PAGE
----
5. There may be unavoidable occupational stress in the clinical picture that is aggravating the condition and delaying healing. How should the patient react when a doctor says “avoid overhead work” and the patient makes his living as a painter or pipefitter of ceiling sprinkler systems? Temporary rest can be provided but not permanent relief from such occupational stress. It may have taken the patient many years of apprenticeship to reach his present status. This is not easily put aside.

     Differential Analysis

With the patient’s associated symptoms at hand, the examiner can use inductive and deductive reasoning to arrive at a logical diagnosis. For example, the age of the patient may be an aid as some shoulder conditions have a high incidence in infants while others are more common to the elderly. Roentgenography is often a help in identifying bone and joint swelling, congenital deformities, and tumor and tumor-like conditions. The existence of soft tissue pain or swelling also aids differential diagnosis. In further differentiation, there are some lesions that produce both neck and shoulder pain, certain disorders that produce pain predominantly in the shoulder, and some that typically produce shoulder pain with radiation into the arm. Nerve compression syndromes also have their unique characteristics. See Tables 7.2 and 7.3.

Review the complete Chapter (including sketches and Tables)
at the
ACAPress website

About the Author:

I was introduced to Chiro.Org in early 1996, where my friend Joe Garolis helped me learn HTML, the "mark-up language" for websites. We have been fortunate that journals like JMPT have given us permission to reproduce some early important articles in Full-Text format. Maintaining the Org website has been, and remains, my favorite hobby.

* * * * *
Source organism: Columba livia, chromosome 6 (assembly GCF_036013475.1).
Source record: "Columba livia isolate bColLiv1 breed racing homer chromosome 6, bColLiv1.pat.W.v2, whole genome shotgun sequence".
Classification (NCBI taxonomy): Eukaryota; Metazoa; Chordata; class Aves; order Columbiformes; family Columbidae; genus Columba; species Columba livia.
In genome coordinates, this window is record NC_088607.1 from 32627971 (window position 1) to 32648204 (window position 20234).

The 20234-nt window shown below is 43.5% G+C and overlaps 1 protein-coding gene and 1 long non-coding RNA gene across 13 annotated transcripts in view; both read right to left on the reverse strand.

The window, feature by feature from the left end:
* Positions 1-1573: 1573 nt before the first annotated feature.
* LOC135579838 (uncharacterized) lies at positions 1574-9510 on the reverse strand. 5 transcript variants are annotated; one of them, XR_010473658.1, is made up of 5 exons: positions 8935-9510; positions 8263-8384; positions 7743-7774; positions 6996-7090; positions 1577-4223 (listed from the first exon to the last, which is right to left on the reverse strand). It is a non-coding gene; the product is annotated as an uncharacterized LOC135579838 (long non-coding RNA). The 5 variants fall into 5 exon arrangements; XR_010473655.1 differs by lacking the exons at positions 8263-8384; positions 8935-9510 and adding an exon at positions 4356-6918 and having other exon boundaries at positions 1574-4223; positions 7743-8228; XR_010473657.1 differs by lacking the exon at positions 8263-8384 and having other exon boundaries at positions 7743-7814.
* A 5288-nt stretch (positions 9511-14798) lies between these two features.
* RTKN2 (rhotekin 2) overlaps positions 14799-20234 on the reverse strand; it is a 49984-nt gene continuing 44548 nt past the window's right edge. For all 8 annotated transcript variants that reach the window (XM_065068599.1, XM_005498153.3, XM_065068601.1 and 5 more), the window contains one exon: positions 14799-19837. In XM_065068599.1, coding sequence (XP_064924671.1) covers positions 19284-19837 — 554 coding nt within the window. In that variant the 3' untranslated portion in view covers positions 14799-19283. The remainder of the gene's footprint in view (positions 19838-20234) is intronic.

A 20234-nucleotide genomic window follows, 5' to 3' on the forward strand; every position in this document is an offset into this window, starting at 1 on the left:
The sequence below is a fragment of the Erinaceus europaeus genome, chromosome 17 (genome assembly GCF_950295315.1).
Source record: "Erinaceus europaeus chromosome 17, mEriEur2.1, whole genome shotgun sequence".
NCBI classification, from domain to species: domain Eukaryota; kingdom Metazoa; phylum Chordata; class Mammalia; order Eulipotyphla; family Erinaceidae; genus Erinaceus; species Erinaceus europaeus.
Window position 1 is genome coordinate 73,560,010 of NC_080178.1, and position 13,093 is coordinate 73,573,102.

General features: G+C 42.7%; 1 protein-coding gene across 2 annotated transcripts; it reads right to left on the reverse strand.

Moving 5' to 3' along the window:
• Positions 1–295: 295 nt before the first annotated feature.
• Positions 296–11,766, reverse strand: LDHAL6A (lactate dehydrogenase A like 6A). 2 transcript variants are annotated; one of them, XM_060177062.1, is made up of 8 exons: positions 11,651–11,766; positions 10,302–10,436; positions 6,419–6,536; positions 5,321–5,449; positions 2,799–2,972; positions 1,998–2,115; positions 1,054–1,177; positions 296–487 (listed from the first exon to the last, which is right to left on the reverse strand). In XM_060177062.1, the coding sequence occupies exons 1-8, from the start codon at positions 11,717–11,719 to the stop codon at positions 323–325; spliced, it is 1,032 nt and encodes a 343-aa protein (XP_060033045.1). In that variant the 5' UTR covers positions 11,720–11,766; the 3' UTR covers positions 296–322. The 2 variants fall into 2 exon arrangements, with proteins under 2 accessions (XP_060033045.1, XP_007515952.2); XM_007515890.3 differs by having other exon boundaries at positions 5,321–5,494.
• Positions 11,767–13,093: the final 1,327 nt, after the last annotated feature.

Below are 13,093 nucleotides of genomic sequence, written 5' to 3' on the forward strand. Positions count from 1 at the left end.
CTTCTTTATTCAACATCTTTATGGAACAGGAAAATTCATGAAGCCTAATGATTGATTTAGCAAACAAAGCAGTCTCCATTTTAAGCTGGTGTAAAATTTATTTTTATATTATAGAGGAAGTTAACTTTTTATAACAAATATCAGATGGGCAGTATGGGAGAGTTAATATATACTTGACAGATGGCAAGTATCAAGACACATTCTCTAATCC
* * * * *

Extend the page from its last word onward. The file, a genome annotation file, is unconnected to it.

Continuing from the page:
1. Dr. Andrew White November 15, 2011 at 10:19 pm

    This is a great article. As I read through it, I was expecting some comment on myofascial trigger points in the Teres Minor Muscle. I find that compression of the trigger points will reproduce the patient’s dull, achy, posterior shoulder pain.

    I love coming here and keeping up on the blog entries. It is a nice way to stay fresh.

  2. Dustytaper January 30, 2012 at 5:15 pm

    Do chiropractors treat displaced scapula?
    My left shoulderblade was out of alignment, and had been for years, undiagnosed. One day, after a very long massage session on my shoulders by my husband ( I was laying on him) he suddenly and sharply hugged me, his forearm being at the bottom of the scapula. He pulled in and up, popping my shoulder blade into place. It hurt horribly for all of 5 seconds. Then, overtop the dull ache, came an immediate easing of the shoulder pain I have lived with my whole life. My arm even seems longer. After a couple of days of tenderness, all the pain was gone. 25 years of cronic ache and tension, gone.
    I would like to know if any chiropractor practices this, as my right side is still out of alignment and I would prefer to adjust it in the same way. The only other option being surgery.
    Thank you for your time